RSL class I genes positively regulate root hair development in Oryza sativa.
Kim CM., Han C-D., Dolan L.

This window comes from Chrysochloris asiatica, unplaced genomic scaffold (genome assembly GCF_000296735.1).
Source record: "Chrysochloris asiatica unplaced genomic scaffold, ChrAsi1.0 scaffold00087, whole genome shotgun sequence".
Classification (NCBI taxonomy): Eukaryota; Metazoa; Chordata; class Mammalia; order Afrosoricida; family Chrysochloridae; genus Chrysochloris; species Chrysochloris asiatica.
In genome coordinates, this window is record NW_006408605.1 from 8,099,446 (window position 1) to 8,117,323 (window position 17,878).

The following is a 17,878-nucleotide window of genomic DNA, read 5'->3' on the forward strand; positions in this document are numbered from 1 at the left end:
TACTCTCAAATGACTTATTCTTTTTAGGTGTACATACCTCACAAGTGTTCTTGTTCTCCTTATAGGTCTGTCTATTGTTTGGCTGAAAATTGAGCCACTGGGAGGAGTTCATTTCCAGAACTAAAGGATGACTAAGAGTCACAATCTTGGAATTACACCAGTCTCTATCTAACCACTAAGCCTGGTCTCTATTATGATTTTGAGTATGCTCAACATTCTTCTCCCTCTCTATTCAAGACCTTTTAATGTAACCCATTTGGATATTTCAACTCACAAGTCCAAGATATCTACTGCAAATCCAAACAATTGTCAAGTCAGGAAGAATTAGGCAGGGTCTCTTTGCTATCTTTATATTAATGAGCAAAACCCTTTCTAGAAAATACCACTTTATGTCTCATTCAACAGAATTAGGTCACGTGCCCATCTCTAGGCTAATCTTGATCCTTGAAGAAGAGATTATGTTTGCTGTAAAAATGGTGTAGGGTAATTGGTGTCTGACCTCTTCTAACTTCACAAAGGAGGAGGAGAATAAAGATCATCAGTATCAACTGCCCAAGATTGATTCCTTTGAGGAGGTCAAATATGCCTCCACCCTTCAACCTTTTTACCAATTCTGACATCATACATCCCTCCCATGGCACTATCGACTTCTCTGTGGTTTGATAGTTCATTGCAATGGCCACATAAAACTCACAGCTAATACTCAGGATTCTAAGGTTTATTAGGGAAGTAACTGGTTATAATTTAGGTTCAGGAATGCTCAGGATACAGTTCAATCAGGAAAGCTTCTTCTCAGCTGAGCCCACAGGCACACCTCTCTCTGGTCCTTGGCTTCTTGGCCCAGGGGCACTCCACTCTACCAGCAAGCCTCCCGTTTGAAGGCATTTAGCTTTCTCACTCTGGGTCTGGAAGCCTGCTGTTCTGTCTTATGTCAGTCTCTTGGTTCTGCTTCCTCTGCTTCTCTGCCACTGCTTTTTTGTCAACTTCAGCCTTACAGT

Root hairs are filamentous protuberances from superficial cells of plant roots that are critical for nutrient uptake. Genes encoding ROOT HAIR DEFECTIVE-SIX LIKE (RSL) class I basic helix-loop-helix proteins are expressed in future root hair cells (trichoblasts) of the Arabidopsis thaliana root where they positively regulate root hair cell development. We characterized the function of class I genes in Oryza sativa root development. We show that there are three RSL class I genes in O. sativa and that each is expressed in developing root hair cells. Reduction of RSL class I function results in the development of shorter root hairs than in wild-type. Ectopic overexpression results in the development of ectopic root hair cells. These data suggest that expression of individual RSL class I proteins is sufficient for root hair development in the cereal O. sativa (rice). Therefore RSL class I genes have been conserved since O. sativa and A. thaliana last shared a common ancestor. However, given that RSL class I genes are not sufficient for root hair development in A. thaliana, it suggests that there are differences in the mechanisms repressing RSL class I gene activity between members of the Poaceae and Brassicaceae.